# What is the best algorithm for multiple matches?

What is an algorithm that can find the best possible matches given a set of data. I have read up on stable roommates problem and or stable marriage problems. However, from my understanding, these type of algorithms only output a specific match (pairings) and not a set of possible matches. For example, say we have a group of users each with a desire to trade one particular fruit for another.

[] - Has/Have
() - Wants

User 1:
[Apples, Bananas]
(Grapes)

User 2:
[Bananas, Grapes, Peaches]
(Apples)

User 3:
[Grapes, Oranges]
(Bananas)

User 4:
[Mango, Pineapple]
(Strawberry)

User 5:
[Raspberry]
(Pineapple)

User 6:
[Pineapple]
(Raspberry)


In this scenario, matches should be (->)

     User 1 -> (User 2 and User 3)
User 2 -> (User 1)
User 3 -> (User 1)
User 4 -> None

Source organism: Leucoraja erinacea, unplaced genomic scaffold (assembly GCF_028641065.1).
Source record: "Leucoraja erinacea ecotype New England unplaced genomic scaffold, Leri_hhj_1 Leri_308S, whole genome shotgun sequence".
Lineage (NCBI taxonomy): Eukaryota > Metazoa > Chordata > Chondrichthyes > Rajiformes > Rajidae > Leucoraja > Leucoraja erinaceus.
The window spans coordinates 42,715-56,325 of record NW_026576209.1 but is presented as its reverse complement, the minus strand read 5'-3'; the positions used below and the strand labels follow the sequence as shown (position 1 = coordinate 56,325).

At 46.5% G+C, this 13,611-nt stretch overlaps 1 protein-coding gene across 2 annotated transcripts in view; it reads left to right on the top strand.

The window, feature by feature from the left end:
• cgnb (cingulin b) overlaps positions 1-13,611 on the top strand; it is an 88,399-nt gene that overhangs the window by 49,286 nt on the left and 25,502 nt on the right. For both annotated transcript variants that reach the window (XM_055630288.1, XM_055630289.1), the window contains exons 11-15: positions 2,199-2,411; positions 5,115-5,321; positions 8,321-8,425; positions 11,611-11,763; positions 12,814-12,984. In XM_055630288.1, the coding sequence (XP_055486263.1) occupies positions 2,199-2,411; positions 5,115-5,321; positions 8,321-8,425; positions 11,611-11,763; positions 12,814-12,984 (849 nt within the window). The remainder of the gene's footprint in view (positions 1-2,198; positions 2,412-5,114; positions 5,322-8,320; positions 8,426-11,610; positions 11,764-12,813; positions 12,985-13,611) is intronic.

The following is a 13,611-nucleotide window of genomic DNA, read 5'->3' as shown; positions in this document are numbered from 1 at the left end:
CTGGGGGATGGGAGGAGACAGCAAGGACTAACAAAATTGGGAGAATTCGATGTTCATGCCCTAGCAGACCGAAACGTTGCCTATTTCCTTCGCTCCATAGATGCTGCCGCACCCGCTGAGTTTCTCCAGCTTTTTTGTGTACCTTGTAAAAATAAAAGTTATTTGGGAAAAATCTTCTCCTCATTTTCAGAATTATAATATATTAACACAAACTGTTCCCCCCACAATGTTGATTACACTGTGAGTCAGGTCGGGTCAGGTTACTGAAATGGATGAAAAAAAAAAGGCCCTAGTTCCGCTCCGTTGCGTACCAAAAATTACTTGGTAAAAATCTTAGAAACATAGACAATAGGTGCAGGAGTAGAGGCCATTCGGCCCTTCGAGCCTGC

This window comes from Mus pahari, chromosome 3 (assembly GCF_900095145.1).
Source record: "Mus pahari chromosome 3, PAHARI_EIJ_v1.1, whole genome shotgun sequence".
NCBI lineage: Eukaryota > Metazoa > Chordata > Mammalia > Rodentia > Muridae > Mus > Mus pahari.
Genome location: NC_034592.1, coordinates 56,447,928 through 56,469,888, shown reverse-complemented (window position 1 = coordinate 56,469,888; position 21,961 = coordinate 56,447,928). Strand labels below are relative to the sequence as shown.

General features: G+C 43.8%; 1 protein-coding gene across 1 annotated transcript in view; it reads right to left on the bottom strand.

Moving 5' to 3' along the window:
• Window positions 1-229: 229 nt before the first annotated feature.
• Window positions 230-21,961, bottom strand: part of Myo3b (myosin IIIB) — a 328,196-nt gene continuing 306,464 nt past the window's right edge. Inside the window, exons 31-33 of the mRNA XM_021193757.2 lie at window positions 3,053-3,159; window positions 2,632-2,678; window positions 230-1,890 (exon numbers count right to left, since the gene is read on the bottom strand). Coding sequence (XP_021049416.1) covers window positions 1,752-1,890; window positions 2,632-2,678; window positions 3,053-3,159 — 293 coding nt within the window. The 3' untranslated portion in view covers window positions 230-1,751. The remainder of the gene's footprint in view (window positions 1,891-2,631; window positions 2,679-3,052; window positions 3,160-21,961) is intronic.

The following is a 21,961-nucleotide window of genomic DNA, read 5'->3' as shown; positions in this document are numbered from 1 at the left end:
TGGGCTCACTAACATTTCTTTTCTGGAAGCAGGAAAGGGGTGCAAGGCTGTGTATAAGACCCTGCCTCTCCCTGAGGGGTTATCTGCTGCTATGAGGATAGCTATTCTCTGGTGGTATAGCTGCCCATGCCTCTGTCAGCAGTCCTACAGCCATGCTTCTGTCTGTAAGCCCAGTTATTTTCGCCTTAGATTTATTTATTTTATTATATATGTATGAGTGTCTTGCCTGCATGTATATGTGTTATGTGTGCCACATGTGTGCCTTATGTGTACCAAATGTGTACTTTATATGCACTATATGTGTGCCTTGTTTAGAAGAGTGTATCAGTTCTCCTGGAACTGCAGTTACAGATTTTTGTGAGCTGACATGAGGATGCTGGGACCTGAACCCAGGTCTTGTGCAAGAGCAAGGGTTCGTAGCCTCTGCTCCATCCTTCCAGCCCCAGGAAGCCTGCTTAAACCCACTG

User 5 -> (User 6)
User 6 -> (User 5)


Irving's algorithm requires that a solution have a unique pairing. What is an algorithm that could give me a solution set like above?

• I don't think you really want to find a list of all possible matchings. But what do you want? What does 'User 2 and User 3' really mean here? I think what you're looking for isn't a matching over 'Users', but rather a matching over the items on the one hand and the 'desires' on the other hand. On that graph, you don't need a full matching, but I guess a matching such that most 'desires' are fulfilled is something that might be what you want. Can you confirm whether my reasoning applies to your problem? – Discrete lizard Mar 13 '18 at 9:59
• User 2 and 3 are essentially people. I would like to find multiple matches if they exist. You have the right idea behind what you explained. Thats another way of looking at it. Another way of looking at it is like looking for trading partner. – user40247 Mar 13 '18 at 18:02

Build a graph with one left-vertex per (user, fruit that user has) pair. For instance, in the example above, we'd have one vertex for (User 1, Apples) and another vertex for (User 1, Bananas). Add one-right vertex per user. Draw an edge from (user $i$, $f$) to user $j$ if user $i$ has fruit $f$ and user $j$ wants fruit $f$.